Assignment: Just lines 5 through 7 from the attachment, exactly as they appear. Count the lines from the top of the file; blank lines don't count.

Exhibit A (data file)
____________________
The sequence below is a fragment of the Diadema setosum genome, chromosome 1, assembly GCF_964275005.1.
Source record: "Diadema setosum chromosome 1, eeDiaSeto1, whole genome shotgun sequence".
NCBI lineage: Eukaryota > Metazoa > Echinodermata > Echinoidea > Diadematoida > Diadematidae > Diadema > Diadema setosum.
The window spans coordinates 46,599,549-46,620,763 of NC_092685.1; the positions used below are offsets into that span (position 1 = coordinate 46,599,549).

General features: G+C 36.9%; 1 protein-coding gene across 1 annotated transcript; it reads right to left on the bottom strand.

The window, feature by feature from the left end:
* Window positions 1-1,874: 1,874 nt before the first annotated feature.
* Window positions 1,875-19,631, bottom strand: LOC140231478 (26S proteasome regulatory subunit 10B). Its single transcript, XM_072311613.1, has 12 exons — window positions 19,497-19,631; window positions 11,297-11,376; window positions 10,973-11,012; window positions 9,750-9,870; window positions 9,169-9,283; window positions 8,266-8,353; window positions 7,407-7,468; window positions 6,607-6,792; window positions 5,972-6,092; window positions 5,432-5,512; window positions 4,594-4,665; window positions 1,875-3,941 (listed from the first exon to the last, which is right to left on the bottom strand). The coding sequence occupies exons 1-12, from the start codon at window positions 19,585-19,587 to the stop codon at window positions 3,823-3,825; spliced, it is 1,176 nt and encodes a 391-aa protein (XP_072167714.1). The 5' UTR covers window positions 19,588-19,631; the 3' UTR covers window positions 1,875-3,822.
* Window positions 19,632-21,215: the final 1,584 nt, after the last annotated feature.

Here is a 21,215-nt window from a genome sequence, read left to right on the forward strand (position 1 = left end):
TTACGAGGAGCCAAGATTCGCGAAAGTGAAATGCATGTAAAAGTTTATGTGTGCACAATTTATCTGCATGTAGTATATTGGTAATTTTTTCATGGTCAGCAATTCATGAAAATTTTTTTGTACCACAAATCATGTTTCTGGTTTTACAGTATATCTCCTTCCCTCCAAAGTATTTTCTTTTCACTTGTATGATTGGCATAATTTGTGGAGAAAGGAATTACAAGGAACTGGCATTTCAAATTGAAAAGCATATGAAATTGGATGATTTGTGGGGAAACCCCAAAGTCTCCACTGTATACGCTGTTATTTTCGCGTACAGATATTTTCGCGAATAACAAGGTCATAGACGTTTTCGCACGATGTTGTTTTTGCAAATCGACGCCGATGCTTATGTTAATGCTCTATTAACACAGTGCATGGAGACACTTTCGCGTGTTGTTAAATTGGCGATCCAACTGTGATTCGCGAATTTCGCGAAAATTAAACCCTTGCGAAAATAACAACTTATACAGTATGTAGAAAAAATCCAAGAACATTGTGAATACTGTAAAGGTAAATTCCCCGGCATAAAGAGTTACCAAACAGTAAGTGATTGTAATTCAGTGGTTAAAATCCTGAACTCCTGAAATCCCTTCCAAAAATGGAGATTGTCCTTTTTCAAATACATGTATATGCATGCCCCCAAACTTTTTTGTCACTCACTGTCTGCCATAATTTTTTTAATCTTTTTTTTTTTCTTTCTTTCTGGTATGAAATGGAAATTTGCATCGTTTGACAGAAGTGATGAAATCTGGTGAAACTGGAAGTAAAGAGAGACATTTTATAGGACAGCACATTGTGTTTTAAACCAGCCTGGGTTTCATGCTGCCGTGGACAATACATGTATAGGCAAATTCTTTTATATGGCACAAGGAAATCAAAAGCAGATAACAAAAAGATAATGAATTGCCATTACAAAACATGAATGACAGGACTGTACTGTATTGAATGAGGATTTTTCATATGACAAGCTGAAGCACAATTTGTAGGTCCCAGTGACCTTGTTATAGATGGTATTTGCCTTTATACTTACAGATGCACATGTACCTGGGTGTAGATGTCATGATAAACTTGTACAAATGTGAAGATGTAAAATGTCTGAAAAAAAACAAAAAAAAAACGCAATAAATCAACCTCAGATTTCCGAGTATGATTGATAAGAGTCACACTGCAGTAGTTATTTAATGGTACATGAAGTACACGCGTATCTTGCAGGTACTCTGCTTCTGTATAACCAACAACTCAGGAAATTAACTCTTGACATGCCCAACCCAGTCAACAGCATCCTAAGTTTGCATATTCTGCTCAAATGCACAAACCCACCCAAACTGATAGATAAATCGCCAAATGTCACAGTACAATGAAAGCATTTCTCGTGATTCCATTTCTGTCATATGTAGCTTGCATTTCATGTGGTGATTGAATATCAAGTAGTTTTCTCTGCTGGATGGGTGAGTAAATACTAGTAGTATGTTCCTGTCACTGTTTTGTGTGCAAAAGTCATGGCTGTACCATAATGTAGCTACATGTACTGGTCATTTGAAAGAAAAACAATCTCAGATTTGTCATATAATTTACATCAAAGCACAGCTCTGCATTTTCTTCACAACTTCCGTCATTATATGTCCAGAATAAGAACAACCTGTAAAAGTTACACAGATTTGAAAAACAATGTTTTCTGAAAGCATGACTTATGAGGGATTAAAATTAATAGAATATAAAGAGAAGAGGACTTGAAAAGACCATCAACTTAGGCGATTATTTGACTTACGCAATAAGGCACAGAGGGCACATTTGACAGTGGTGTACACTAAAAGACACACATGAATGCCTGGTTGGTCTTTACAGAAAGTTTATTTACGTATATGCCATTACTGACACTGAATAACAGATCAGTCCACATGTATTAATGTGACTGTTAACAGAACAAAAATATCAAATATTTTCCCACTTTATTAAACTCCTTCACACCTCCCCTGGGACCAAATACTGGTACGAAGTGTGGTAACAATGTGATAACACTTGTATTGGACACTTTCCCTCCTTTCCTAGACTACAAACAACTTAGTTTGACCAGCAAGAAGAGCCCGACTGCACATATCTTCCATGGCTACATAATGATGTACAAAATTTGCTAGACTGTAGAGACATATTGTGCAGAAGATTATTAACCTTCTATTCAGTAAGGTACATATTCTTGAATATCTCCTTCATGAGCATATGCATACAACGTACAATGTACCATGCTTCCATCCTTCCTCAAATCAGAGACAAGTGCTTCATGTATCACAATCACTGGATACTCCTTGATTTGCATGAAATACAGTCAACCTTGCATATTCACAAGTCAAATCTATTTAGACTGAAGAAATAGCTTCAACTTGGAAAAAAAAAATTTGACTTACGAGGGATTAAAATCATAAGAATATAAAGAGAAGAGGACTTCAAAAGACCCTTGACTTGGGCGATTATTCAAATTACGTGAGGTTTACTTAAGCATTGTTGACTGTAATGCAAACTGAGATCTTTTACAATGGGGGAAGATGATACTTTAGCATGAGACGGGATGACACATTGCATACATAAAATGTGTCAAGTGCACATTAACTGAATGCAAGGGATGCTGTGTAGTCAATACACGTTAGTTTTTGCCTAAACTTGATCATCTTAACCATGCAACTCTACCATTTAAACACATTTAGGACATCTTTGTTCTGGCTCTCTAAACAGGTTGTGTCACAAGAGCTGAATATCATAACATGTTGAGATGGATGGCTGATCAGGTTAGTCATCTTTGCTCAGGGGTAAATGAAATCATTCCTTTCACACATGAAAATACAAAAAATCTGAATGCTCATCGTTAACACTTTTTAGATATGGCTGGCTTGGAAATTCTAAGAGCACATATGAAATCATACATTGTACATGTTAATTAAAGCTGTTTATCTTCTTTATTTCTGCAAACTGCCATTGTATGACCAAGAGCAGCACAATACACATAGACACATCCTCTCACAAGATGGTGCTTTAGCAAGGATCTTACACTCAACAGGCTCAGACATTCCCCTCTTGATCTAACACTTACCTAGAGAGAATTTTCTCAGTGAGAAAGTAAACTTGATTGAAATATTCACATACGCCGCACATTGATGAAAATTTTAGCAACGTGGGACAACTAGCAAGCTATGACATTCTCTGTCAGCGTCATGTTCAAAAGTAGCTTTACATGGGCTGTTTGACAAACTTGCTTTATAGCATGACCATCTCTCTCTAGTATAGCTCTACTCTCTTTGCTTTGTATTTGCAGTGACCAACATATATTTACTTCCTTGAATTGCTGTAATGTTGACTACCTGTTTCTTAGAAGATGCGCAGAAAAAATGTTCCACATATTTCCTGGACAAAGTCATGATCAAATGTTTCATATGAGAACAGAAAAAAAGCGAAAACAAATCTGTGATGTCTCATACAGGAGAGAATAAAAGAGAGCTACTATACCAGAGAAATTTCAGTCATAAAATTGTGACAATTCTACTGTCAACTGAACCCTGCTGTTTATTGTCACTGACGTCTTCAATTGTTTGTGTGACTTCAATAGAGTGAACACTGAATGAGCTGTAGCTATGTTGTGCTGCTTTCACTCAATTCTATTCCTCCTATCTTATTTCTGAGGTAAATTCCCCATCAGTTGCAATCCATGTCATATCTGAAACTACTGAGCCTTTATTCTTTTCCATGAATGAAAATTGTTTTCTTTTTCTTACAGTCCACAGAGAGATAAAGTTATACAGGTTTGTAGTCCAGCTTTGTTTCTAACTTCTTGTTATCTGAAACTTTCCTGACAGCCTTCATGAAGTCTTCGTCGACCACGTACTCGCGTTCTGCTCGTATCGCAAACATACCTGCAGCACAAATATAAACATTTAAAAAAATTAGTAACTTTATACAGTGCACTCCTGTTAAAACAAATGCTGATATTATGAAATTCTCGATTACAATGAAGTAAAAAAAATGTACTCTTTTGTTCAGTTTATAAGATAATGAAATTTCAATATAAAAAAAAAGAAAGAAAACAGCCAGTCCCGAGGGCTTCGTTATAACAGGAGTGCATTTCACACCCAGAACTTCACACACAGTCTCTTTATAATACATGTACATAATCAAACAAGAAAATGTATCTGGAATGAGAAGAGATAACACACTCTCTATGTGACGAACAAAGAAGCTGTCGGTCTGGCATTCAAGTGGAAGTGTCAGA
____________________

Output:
General features: G+C 36.9%; 1 protein-coding gene across 1 annotated transcript; it reads right to left on the bottom strand.

The window, feature by feature from the left end:
* Window positions 1-1,874: 1,874 nt before the first annotated feature.